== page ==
New drug trends are making it harder for parents to identify drug abuse in young people.
Drugs are being manufactured and targeted toward kids by using bright colors and household names to disguise their harmful effects. More young people are getting their hands on their parents or grandparents prescription medications.
"In some cases they're going to parties where you either they're called skittle parties or pharm parties where you throw all of the pills into a bowl and then they kind of take whatever color they like to see the effect of it," said Muskingum Behavioral Health Executive Director Steve Carrel.
These so-called "skittle parties" can have long-lasting consequences because kids don't know what they are taking. Carrel urges parents to be aware of any changes in their children's mood or behavior and be vigilant when they are out with friends.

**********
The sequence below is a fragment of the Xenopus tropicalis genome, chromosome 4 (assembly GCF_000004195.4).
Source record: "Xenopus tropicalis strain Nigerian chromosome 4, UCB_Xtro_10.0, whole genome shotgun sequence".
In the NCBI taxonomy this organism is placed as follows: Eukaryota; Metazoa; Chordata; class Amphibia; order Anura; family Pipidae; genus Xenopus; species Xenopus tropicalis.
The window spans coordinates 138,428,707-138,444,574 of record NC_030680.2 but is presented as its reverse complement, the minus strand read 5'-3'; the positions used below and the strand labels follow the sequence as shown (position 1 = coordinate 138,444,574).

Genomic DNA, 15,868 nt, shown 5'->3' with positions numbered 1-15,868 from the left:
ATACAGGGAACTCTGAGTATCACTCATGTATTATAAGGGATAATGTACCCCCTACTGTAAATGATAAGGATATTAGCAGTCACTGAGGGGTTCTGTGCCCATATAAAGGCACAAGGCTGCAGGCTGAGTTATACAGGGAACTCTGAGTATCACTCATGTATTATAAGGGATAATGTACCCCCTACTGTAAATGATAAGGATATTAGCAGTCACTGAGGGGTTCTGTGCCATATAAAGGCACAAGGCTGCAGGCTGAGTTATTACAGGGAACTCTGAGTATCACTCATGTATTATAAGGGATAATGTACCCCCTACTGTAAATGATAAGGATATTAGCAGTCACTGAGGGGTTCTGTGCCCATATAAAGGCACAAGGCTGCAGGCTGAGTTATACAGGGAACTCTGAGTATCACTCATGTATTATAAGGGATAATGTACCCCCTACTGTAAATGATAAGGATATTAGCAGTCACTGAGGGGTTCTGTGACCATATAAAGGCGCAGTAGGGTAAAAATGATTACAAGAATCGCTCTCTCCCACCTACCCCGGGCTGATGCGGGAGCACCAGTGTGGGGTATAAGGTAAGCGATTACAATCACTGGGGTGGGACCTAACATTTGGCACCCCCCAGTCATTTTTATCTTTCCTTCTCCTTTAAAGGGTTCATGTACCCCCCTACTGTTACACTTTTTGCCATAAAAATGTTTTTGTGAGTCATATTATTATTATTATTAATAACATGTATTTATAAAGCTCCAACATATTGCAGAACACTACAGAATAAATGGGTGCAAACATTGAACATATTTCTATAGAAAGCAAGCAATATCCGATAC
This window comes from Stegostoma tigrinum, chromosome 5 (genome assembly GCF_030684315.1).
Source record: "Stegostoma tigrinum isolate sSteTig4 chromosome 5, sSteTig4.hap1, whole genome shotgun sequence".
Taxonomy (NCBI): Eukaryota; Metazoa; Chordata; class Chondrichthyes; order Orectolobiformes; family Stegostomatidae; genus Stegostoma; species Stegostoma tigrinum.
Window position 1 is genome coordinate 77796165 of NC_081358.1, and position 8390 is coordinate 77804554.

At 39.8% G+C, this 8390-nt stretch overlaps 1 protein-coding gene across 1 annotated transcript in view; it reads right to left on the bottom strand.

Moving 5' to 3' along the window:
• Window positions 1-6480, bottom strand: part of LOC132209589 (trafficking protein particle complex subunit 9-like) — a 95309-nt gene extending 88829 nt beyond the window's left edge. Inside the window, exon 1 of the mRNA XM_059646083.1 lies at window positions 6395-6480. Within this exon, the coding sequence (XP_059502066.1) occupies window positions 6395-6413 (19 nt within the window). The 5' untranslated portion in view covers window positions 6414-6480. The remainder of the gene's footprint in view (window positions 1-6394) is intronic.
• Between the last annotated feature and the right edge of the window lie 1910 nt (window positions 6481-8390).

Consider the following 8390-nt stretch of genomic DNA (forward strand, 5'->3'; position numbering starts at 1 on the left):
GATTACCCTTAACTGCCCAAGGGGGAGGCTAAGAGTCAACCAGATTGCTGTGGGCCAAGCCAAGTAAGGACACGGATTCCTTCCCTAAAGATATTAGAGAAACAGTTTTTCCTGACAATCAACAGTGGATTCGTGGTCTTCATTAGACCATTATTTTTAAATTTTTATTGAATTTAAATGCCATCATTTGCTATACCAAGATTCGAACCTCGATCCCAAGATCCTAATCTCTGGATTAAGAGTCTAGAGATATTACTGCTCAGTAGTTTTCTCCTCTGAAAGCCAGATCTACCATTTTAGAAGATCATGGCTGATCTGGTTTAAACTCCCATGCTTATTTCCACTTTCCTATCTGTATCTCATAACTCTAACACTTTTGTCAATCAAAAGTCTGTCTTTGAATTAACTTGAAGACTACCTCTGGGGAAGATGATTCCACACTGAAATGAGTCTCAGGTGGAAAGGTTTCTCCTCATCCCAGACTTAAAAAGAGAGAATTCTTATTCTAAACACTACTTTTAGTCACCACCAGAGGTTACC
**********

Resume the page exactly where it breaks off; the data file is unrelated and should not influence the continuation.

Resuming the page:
"If young people are going out and partying and taking these meds that weren't prescribed for them, alcohol and pain killer combined can be lethal even before you know it," said Carrel.
Carrel says it's time to take a stand against teen drug abuse.
"We need to create a community that says no this is not allowed. And we're not going to necessarily punish everybody that gets involved, we're going to offer them help and support that help."
Carrel says one of the things that's going to happen very soon in the community is the establishment of people who want to address drug and alcohol problems. The coalition will work with law enforcement and create programs within schools to combat these dangerous drug trends.
To get more information visit the Muskingum Behavioral Health website http://www.mbhealthoh.rg/